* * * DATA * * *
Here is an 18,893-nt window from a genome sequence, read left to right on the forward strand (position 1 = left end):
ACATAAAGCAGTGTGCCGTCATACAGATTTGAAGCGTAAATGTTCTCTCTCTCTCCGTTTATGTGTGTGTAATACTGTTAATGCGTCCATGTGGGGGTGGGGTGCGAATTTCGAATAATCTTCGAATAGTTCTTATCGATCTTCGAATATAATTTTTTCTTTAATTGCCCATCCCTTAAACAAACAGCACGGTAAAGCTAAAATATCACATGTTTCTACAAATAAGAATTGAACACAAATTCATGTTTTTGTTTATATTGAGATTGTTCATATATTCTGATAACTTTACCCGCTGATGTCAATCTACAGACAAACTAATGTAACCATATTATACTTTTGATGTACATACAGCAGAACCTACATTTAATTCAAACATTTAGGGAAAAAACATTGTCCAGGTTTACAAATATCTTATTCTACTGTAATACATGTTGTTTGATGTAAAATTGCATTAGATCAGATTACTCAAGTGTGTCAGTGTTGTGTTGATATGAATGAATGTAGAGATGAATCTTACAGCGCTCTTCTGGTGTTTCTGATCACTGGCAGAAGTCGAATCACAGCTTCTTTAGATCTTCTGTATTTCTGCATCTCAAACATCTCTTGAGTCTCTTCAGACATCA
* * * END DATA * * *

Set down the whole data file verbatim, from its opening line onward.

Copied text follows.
Here is an 18,893-nt window from a genome sequence, read left to right on the forward strand (position 1 = left end):
ACATAAAGCAGTGTGCCGTCATACAGATTTGAAGCGTAAATGTTCTCTCTCTCTCCGTTTATGTGTGTGTAATACTGTTAATGCGTCCATGTGGGGGTGGGGTGCGAATTTCGAATAATCTTCGAATAGTTCTTATCGATCTTCGAATATAATTTTTTCTTTAATTGCCCATCCCTTAAACAAACAGCACGGTAAAGCTAAAATATCACATGTTTCTACAAATAAGAATTGAACACAAATTCATGTTTTTGTTTATATTGAGATTGTTCATATATTCTGATAACTTTACCCGCTGATGTCAATCTACAGACAAACTAATGTAACCATATTATACTTTTGATGTACATACAGCAGAACCTACATTTAATTCAAACATTTAGGGAAAAAACATTGTCCAGGTTTACAAATATCTTATTCTACTGTAATACATGTTGTTTGATGTAAAATTGCATTAGATCAGATTACTCAAGTGTGTCAGTGTTGTGTTGATATGAATGAATGTAGAGATGAATCTTACAGCGCTCTTCTGGTGTTTCTGATCACTGGCAGAAGTCGAATCACAGCTTCTTTAGATCTTCTGTATTTCTGCATCTCAAACATCTCTTGAGTCTCTTCAGACATCA